Digital assets await conducive legal framework: The Tribune India

Pavane Duggal

Cyber ​​law expert

Finance Minister Nirmala Sitharaman’s 2022-23 budget speech explored a path less traveled and opened up potential for many opportunities. One of its main features is the mention of digital currencies.

Till date, India had a fiat currency in the form of Indian Rupee. However, with the increased reliance on digital format and with more and more Indians jumping on the digital bandwagon, the government has realized the need for a digital currency. This is why the Minister talked about the introduction of Central Bank Digital Currency (CBDC).

The CBDC concept is evolving. In layman’s terms, the advent of cryptocurrencies has caused central banks in various countries to think about offering alternatives to cryptocurrencies. The CBDC is often seen as a digital token issued by a country’s central bank.

Often, the central bank pegs the digital token to the fiat currency of the relevant country. As the Atlantic Council points out, the Central Bank Digital Currency is a virtual currency, backed and issued by the central bank of the country concerned. The advantage of the CBDC is that it is under the responsibility and responsibility of the central bank of the country concerned.

In this context, the budget speech highlights the proposed issuance of digital rupee using blockchain and other technologies by the Reserve Bank of India (RBI) from 2022-23 .

The budget further points out that the CBDC has huge advantages in the form of the digital rupee. India’s digital economy is expected to boom with the arrival of the Indian digital rupee.

Furthermore, it is also envisioned that digital rupee and digital currency would lead to a more efficient and cheaper currency management system.

This represents the dawn of a new chapter when it comes to the evolution of digital currency and digital payments in India.

The term “digital” is mentioned in 35 different places in the budget speech, relating to different aspects of digital ecosystem activities.

The budget speech broke new ground. It provided for the first time a tax regime for digital assets. India has seen a massive increase in cryptocurrencies and crypto-assets. However, it does not have any dedicated legal framework for cryptocurrencies and crypto-assets.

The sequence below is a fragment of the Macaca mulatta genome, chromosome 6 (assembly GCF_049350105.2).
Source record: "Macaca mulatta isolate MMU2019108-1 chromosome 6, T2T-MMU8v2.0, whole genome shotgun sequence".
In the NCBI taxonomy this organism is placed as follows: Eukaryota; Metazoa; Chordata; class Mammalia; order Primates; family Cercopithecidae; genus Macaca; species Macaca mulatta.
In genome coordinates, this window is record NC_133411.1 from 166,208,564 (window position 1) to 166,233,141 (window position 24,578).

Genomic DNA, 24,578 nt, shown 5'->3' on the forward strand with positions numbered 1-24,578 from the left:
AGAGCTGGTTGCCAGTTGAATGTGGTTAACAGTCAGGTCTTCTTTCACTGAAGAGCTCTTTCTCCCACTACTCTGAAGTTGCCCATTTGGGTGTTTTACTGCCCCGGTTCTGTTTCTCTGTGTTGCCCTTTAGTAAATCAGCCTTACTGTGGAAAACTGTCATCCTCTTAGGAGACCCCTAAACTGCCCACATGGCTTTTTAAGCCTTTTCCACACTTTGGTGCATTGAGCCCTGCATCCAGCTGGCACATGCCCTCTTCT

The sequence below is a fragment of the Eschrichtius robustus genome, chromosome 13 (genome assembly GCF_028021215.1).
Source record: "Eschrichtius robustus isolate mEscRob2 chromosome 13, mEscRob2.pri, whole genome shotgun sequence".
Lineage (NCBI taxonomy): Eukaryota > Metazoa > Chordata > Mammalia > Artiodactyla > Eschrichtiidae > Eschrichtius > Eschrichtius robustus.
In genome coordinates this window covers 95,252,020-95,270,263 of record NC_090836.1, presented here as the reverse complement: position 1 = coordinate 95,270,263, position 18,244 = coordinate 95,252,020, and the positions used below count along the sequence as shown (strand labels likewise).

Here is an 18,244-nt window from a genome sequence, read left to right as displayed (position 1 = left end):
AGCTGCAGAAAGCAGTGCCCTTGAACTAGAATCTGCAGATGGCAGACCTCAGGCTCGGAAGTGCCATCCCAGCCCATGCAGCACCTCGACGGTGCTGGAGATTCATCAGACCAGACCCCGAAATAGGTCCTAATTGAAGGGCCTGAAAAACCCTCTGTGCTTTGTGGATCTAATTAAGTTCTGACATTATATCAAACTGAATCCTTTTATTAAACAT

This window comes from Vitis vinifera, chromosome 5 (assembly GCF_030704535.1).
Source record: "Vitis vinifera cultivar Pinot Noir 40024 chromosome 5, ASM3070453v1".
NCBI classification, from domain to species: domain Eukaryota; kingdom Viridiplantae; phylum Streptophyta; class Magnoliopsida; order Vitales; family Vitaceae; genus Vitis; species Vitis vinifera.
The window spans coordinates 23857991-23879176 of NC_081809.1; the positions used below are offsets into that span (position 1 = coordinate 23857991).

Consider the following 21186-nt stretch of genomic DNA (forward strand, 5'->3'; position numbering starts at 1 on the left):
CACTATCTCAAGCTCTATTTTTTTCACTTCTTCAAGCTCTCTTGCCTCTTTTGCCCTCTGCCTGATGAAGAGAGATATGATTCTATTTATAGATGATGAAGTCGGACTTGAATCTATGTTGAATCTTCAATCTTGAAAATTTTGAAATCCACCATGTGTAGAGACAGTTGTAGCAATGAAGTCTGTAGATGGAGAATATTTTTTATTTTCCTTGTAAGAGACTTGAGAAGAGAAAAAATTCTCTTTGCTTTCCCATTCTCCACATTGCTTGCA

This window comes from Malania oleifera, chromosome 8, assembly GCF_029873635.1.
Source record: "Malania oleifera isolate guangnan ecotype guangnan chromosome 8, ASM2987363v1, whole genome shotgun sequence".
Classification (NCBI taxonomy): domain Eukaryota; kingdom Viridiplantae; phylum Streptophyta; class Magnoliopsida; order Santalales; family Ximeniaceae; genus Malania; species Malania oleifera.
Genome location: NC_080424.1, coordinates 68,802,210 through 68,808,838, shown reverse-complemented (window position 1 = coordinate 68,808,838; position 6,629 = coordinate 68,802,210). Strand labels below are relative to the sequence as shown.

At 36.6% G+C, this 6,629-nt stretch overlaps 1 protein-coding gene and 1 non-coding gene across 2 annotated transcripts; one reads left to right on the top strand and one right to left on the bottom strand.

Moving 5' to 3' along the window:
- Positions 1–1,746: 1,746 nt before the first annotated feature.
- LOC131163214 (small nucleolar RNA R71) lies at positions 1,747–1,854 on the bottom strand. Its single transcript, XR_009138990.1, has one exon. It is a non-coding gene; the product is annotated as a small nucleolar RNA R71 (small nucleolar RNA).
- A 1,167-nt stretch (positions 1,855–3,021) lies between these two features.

Interestingly, more and more Indians are investing in virtual digital assets, leading to an increase in the scale and frequency of virtual digital asset transactions.

Furthermore, the speech proposes a distinctive regime for the taxation of virtual digital assets. The salient elements of this scheme are diverse. It provides that any income from the transfer of these assets will be taxed at the rate of 30%.

Secondly, no deduction in respect of any expense or allowance is thus permitted when calculating such income from the transaction of virtual digital assets, except for the cost of acquiring such assets. .

Third, it has been provided that the loss resulting from the transfer of virtual digital assets cannot be compensated by other income.

Fourth, the scheme provides for a withholding tax (TDS) on payments made in connection with the transfer of virtual digital assets at the rate of 1% of such counterparties above a monetary threshold.

The net effect of these proposals is that the government seeks to extend the scope of taxation to virtual digital assets. This is where the budget speech walks on thin ice.

It should be noted that India does not have any legal framework on virtual digital assets. In its absence, the proposed 30% tax slab on the transfer of any virtual digital asset may be perceived by the common man as an acknowledgment of the legality of such asset.

However, this is a gray area. For the benefit of those trading in virtual digital assets, it is essential that an enabling legal framework is properly framed to support the budget proposal relating to the taxation of these assets.

Moreover, such an approach will bring more clarity and help consolidate the growth of the crypto ecosystem in India.

The Indian digital rupee would also require minimal legal clearance. This is so because the digital rupee as a concept is not recognized in the Information Technology Act 2000. Appropriate amendments should be made under this Act and under the Reserve Bank of India Act 1935, to provide a minimum legal framework for the promotion of the digital rupee.

The legality of the digital rupee will also need to be worked out appropriately. More clarity is needed in this regard so that more people can be encouraged to use the digital rupee.

All in all, the budget speech opened new vistas of opportunities for the digital rupee and virtual digital assets. However, the opportunities need to be backed by an enabling legal framework to ensure that India reaps the benefits of virtual digital assets and digital currency in times to come.